“We cannot out-God God.” (p. 166) God’s first speech from the storm makes this point. Neither Job nor we could do a better job of organizing the cosmos than God has done and continues to do.
Are there any moral obligations on us as humans?
Is terrorism wrong?
Is incest wrong?
How old is the age of consent? (Is this concept meaningful?)
Are children (or wives) property?
Is gender equality always good?
Is racism always wrong?
Is infanticide wrong?
Why shouldn’t the powerful man demand sexual satisfaction?
The list could go on. The answer to each of these questions requires some kind of moral judgment or standard. Everyone has a context and standard for their judgment. Tim Keller digs into “the problem of morals” in the next chapter of his book Making Sense of God.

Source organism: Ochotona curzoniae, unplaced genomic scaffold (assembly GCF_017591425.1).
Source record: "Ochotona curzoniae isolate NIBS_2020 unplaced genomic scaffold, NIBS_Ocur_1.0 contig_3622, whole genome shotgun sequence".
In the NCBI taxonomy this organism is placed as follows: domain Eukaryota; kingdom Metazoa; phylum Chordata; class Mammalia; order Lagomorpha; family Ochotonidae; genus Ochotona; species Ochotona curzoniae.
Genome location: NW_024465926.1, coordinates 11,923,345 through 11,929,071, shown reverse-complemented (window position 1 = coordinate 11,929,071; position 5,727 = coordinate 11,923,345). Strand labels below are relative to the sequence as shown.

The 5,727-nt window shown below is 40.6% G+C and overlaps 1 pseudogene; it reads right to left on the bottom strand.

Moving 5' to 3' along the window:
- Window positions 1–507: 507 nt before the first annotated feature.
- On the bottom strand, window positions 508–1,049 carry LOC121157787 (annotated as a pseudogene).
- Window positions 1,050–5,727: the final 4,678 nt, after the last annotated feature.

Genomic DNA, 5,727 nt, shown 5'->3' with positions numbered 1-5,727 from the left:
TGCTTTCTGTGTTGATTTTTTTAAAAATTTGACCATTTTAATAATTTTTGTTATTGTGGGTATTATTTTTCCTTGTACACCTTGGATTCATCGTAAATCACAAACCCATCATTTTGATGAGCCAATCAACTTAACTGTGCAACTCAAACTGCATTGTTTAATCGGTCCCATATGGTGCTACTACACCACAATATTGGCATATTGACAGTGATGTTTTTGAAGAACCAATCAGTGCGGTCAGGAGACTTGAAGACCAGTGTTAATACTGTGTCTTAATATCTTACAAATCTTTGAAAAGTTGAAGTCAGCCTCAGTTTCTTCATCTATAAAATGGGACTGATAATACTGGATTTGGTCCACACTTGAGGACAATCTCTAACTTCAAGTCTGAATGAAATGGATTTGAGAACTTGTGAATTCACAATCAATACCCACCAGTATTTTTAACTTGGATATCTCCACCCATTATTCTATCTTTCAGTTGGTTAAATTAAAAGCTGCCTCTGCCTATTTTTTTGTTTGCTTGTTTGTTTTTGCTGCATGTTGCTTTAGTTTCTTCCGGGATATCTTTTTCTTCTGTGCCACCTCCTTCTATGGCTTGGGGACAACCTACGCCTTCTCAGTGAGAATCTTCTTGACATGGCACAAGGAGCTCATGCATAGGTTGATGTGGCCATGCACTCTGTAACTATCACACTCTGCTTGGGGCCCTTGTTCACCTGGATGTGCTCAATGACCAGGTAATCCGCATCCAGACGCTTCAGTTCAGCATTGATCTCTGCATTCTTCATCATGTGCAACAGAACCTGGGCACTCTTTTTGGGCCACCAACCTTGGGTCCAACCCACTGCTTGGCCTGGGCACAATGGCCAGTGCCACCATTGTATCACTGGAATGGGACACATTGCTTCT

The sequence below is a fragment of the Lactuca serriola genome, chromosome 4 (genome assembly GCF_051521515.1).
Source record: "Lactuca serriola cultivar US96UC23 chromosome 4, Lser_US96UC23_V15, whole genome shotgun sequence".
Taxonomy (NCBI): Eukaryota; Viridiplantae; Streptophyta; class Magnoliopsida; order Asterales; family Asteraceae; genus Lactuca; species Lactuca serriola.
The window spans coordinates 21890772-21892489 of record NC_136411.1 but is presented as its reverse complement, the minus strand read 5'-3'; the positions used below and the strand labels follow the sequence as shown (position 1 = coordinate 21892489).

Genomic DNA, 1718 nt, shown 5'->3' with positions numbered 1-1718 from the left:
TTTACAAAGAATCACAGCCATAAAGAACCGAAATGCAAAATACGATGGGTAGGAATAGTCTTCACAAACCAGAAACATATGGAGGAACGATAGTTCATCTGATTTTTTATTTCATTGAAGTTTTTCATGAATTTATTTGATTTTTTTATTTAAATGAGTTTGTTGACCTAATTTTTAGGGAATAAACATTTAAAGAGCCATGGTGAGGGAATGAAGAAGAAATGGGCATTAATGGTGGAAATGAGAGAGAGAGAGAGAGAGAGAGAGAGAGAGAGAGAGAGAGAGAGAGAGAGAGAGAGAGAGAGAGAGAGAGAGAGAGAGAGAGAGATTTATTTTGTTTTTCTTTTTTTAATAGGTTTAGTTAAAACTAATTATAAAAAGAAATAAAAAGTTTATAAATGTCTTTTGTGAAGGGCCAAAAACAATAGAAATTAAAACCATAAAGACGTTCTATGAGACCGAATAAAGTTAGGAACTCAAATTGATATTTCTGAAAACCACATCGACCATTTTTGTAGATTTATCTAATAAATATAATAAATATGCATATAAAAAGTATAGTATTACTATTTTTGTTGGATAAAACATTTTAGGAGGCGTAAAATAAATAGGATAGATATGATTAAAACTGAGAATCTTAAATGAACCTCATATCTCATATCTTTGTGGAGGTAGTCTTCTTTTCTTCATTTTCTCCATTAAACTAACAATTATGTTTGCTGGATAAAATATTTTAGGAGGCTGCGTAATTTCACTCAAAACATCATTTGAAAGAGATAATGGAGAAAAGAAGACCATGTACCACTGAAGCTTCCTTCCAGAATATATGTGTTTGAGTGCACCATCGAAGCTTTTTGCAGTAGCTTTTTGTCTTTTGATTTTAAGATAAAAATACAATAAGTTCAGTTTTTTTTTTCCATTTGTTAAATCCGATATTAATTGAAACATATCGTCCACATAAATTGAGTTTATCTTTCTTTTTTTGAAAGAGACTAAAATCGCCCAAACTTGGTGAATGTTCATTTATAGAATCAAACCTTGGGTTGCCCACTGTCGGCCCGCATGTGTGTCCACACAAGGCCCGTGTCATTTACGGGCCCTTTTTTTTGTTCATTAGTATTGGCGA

First, it is important to make a point that Keller generally makes when discussing this topic. Moral behavior (in the context of a culture) is not confined to religious or irreligious people. Atheism does not lead to moral bankruptcy or religious conviction to moral stability. “Anyone who tries to claim that atheists are either individually or as a whole less moral than others will run up against common sense and experience.” (p. 177) The key question isn’t “what makes people moral?” but “what is the foundation for our moral judgments?” Any argument that atheism leads to evil or religion leads to good (or vice versa) will run into some real historical complications. To begin with, both atheism and theism have been used to justify horrendous (in my judgment) evil.